International End of Life Doula Association

Bringing deeper meaning and greater
comfort to the dying. Enriching
hospice end of life care.
INELDA leads the way.

Become a Certified
End of Life Doula
  Build an INELDA program
in your Hospice

Doula Training Programs

INELDA offers a variety of End of Life Doula training programs. Find the training that is right for you.

Our Hospice Programs

Are you seeking a certified End of Life Doula program for your hospice? Learn more about our programs for your hospice staff.

Become a Member

Join the first international organization devoted to encouraging the growth and development of the EOL Doula profession.

Caring For The Dying

Written by executive director of INELDA, Henry Fersko-Weiss

It explores how the dying and their families can bring deep meaning and great comfort to the care given at the end of a life. Created by Henry Fersko-Weiss, the end-of-life doula model is adapted from the work of birth doulas and helps the dying to find meaning in their life, express that meaning in powerful and beautiful legacies, and plan for the final days.

About Us

Birth doulas have been supporting women through childbirth since the 1980s. In 2003, Henry Fersko-Weiss, co-founder of INELDA, adapted the philosophy, tools, and approaches used by birth doulas to create a program with a new kind of doula, an end-of-life doula, to support and guide people through the dying process. This new approach brings deeper meaning and greater comfort to dying people and their loved ones.

That first program created was highly successful and became the model for two additional hospice programs Fersko-Weiss built in New Jersey. Through these programs, hundreds of people have had the benefit of end-of-life doula services in the final days of life. In addition, the INELDA end-of-life doula principles and techniques have been presented in public trainings at the Open Center in New York City and the Institute for Traditional Medicine in Toronto, Canada.

INELDA, an international nonprofit organization, is the next step in the evolution of the end-of-life care approach. INELDA is dedicated to helping hospices build end-of-life doula programs. It is committed to setting the standard for end-of-life doulas and supporting them in their professional life. INELDA will also continue to research and develop new tools and techniques to further advance best practices in end-of-life care.

During the vigil, the doulas stayed with us continuously, used mom’s guided visualization, and music to help her stay calm and let go more easily. They supported me emotionally, eased my anxiety, and guided me through the entire process. When I look back now, I think of the doulas as angels who transformed my mom’s dying into an experience of deep meaning that I will carry through my grief and for the rest of my life.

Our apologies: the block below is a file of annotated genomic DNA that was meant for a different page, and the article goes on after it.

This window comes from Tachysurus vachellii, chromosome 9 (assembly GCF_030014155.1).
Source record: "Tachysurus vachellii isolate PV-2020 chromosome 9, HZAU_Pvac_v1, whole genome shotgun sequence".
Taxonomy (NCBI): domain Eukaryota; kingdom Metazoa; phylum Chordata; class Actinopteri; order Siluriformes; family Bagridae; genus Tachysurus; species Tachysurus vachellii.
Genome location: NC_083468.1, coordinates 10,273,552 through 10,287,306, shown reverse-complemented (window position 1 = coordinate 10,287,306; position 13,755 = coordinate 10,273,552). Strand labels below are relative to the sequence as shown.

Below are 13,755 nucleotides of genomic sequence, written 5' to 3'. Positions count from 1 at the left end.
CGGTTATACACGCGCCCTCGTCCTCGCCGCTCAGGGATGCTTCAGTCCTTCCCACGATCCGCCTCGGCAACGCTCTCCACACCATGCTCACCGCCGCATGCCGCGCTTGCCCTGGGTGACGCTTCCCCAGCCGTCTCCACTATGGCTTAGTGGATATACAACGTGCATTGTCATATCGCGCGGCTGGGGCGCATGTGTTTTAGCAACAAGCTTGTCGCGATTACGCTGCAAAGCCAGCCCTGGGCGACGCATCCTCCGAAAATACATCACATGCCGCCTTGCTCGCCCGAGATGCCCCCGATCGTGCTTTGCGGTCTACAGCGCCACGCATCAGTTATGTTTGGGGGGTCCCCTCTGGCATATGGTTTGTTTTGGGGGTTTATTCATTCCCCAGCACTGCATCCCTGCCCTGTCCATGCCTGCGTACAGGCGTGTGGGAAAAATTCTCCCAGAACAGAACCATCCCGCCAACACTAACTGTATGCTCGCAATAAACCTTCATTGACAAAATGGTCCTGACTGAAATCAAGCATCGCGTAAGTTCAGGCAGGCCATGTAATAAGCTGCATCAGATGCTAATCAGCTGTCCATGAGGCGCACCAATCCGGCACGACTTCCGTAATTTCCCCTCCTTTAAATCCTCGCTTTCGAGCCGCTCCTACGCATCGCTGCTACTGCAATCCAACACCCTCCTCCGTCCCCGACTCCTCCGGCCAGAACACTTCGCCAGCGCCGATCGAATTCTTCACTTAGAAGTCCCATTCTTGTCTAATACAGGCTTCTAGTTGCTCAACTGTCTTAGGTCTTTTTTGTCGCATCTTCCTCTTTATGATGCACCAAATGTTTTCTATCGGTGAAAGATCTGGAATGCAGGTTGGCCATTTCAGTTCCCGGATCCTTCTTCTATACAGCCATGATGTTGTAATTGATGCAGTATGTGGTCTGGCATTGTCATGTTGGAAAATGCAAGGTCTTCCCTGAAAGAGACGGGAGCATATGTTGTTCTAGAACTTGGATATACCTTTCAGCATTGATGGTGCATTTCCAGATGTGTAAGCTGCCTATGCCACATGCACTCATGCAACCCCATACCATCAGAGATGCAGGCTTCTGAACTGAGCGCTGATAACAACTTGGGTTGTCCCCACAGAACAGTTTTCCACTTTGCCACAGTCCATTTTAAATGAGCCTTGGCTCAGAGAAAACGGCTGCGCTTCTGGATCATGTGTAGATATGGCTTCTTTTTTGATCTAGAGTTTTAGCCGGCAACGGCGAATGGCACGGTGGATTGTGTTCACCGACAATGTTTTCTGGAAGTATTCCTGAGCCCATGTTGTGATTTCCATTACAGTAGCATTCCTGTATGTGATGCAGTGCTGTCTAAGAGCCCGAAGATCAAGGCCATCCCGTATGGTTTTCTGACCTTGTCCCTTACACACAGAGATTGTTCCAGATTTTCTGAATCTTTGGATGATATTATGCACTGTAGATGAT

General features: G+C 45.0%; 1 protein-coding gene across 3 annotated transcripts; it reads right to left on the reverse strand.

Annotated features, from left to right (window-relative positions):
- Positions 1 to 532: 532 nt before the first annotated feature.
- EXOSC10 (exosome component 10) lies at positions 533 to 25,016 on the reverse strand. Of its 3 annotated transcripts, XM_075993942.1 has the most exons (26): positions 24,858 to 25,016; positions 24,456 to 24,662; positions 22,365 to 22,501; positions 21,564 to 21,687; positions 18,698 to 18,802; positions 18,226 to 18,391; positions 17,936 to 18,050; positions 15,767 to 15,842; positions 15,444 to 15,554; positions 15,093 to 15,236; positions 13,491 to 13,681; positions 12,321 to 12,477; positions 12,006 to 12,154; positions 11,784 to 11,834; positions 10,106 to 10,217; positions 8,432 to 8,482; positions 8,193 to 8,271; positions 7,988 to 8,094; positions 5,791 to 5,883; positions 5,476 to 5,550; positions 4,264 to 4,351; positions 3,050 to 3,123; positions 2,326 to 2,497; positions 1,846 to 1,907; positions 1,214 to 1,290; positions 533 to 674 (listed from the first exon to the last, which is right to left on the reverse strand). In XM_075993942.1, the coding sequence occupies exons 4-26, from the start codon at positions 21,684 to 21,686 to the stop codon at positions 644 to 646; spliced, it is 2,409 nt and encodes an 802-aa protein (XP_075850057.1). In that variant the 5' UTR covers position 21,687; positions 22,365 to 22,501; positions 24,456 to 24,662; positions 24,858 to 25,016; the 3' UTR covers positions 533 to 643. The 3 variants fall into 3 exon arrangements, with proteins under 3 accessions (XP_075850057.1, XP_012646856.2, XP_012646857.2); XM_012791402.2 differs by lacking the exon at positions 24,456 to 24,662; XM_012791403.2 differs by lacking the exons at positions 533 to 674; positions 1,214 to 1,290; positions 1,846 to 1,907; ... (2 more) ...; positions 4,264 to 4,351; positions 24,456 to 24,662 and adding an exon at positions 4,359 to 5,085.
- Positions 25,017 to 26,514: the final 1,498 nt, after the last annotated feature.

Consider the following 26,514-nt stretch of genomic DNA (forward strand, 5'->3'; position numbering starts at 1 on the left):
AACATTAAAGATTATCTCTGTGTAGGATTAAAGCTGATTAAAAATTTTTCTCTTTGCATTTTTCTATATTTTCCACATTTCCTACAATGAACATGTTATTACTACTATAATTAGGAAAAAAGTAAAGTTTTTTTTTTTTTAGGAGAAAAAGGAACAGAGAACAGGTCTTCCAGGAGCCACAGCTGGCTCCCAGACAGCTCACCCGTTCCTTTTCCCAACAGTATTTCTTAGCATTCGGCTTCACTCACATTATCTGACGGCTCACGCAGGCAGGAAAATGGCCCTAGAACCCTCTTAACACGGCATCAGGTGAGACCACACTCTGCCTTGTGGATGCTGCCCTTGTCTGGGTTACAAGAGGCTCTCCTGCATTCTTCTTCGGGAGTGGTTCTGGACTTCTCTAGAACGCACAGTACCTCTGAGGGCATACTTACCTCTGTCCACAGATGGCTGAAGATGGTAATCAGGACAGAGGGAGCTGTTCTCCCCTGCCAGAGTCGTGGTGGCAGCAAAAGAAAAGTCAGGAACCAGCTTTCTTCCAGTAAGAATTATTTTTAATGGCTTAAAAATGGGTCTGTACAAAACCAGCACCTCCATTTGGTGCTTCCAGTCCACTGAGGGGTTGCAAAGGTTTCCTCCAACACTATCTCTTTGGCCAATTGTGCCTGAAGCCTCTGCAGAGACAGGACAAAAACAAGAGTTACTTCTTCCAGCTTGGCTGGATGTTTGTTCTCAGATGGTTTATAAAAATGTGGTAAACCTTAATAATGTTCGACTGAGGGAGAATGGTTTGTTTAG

Donna

Daughter

Our Vision

Western society has lost its way in being with the dying. Pre-industrial and tribal societies experienced death and dying in multi-generational households within tight-knit communities guided by an elder or a spiritual leader. Rituals and beliefs around dying were handed down through the generations and brought a sense of the sacred to death.

Starting in the 1920s, hospitals removed dying from the heart of the family and ancient tradition. Death was now purely a medical matter overseen by beeping machines. The ideas and practices that had guided people in the last days came to feel out of place in this sterile environment. It is still this way today for more than fifty percent of people as they die.

In the 1970s, hospice started to change this by bringing death back into the home. Yet, all too often, even patients supported by hospice are not offered complementary care techniques or encouraged to explore meaning at the end of life. They are not helped to plan for how they want their environment or how they want to interact with loved ones and care givers in the final days.

Our vision at INELDA is to reestablish the role of guide in the dying process by promoting the use of end-of-life doulas and training them to serve in the spirit of the elder. Further, INELDA will work to help terminal patients, their families, and society recover the sacred nature of dying by reintroducing ritual in a personalized way.

To carry out its vision, INELDA will assist hospices to create end-of-life doula programs based on its three-phase model. That model encompasses summing up and planning work with a patient and family; continuous, around the clock vigil work; and reprocessing the loss with loved ones soon after the patient’s death.

It is a model that honors the life of the person dying, offers them control over how they approach their death, and thoroughly supports loved ones. By doing so it transforms the dying process into a richer, more spiritual experience.